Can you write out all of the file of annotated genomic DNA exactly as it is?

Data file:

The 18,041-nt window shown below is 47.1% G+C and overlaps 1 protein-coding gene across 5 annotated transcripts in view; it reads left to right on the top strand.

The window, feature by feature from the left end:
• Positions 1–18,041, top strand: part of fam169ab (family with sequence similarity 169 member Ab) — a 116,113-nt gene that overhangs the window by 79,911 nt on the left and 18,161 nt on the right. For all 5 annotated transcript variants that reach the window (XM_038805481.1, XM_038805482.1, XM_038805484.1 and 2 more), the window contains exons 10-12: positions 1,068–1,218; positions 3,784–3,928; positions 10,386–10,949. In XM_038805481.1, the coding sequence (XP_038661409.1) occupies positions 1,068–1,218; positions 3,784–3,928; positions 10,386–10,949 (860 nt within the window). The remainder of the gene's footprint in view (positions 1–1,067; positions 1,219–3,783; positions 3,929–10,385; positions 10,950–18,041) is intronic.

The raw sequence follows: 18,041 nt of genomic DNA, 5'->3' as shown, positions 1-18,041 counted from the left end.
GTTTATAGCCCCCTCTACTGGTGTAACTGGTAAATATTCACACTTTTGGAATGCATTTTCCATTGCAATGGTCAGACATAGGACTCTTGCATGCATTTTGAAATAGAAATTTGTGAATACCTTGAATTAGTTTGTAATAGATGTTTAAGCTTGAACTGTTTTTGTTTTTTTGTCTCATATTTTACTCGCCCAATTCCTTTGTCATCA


The 18,041-nt window shown below is 47.1% G+C and overlaps 1 protein-coding gene across 5 annotated transcripts in view; it reads left to right on the top strand.

The window, feature by feature from the left end:
• Positions 1–18,041, top strand: part of fam169ab (family with sequence similarity 169 member Ab) — a 116,113-nt gene that overhangs the window by 79,911 nt on the left and 18,161 nt on the right. For all 5 annotated transcript variants that reach the window (XM_038805481.1, XM_038805482.1, XM_038805484.1 and 2 more), the window contains exons 10-12: positions 1,068–1,218; positions 3,784–3,928; positions 10,386–10,949. In XM_038805481.1, the coding sequence (XP_038661409.1) occupies positions 1,068–1,218; positions 3,784–3,928; positions 10,386–10,949 (860 nt within the window). The remainder of the gene's footprint in view (positions 1–1,067; positions 1,219–3,783; positions 3,929–10,385; positions 10,950–18,041) is intronic.

The raw sequence follows: 18,041 nt of genomic DNA, 5'->3' as shown, positions 1-18,041 counted from the left end.
GTTTATAGCCCCCTCTACTGGTGTAACTGGTAAATATTCACACTTTTGGAATGCATTTTCCATTGCAATGGTCAGACATAGGACTCTTGCATGCATTTTGAAATAGAAATTTGTGAATACCTTGAATTAGTTTGTAATAGATGTTTAAGCTTGAACTGTTTTTGTTTTTTTGTCTCATATTTTACTCGCCCAATTCCTTTGTCATCA